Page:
The way to see the particle-wave duality as well as
the quantum theory in general depends nowadays
completely on the interpretation of QM. The classical
Copenhagen interpretation from the '20s of the last
century has gone through the major changes, that it
isn't possible anymore to speak of the interdependency
of the "observed" and the "observer" without referring
to the exact meaning of these terms which is one of
the points where the interpretations of QM exactly
differ. In any case, I still don't see how this could
have an effect on the classical notion of causality
dominant in physics in general.
As for the relativistic concept of time, it's a bit
misleading to call it "subjective", unless under
"subjective" we mean "relative to a particular frame o
reference". I also wouldn't agree that for a body
(mind) traveling at the speed of light there would be
no time. The time "passes" for such a body just as
usually, but not for an observer outside of that
system (for whom the time of the other one has slowed
down). Now, there is a particular effect that the
theory of relativity makes on the concept of causality
(though still preserving it, only within the limits of
the light speed), but I still don't see how it makes a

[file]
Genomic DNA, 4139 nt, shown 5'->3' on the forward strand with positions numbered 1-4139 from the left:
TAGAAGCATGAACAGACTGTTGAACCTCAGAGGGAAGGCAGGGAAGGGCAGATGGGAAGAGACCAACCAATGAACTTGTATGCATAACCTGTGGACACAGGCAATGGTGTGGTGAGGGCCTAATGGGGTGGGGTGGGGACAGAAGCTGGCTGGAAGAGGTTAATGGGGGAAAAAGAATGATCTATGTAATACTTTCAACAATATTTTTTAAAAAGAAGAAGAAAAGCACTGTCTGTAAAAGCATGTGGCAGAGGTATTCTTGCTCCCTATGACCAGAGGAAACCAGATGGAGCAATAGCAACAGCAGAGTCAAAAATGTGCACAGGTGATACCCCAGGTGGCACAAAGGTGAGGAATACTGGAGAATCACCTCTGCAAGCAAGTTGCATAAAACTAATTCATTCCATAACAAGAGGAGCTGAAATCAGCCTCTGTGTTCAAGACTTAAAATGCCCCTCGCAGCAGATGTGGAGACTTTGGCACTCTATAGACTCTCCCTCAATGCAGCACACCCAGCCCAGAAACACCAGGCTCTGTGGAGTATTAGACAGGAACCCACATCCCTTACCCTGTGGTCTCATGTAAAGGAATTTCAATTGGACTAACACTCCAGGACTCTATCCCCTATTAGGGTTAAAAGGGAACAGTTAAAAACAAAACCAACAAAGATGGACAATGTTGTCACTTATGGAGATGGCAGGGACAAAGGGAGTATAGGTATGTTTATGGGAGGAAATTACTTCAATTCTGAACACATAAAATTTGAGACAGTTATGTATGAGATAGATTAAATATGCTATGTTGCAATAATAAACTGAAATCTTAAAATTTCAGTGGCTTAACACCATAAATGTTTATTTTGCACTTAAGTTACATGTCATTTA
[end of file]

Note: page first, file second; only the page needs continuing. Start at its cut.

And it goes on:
shift from the "efficient" towards the "final"
--- Diana Manister <[log in to unmask]> wrote:
The particle-wave example illuminates quantum physics'
new phenomenology: the observed cannot be separated
from the observer. Subjectivity in this case
determines the object. The self/other split is
In Einsteinian physics, the phenomenon of time is
subjective. At the speed of light, there is no time --
consciousness travelling at that rate would be
timeless. In a timeless state, considerations of cause
and effect do not obtain, since chronology is a
function of time. Diana
From: Dunja Seselja <[log in to unmask]>
Reply-To: "T. S. Eliot Discussion forum."
<[log in to unmask]>
To: [log in to unmask]
Date: Fri, 8 Sep 2006 16:08:48 -0700
--- Peter Montgomery <[log in to unmask]> wrote:
> E=MC(2) refocussed the idea of causality
> in terms of the building blocks out of which things
> are made.
> Matter as both particle and wave.
But why would this imply (or presuppose) a different
sort of causality? There is a cause, there's an
effect. I don't see any "final purpose" present in
As for the particle/wave problem - how do you relate
that to the problem of causality at all? Besides,
contemporary interpretations of quantum physics still
have a lot of trouble trying to connect this theory
with relativist physics, so I don't understand what
you meant when you said that sentence... :-/
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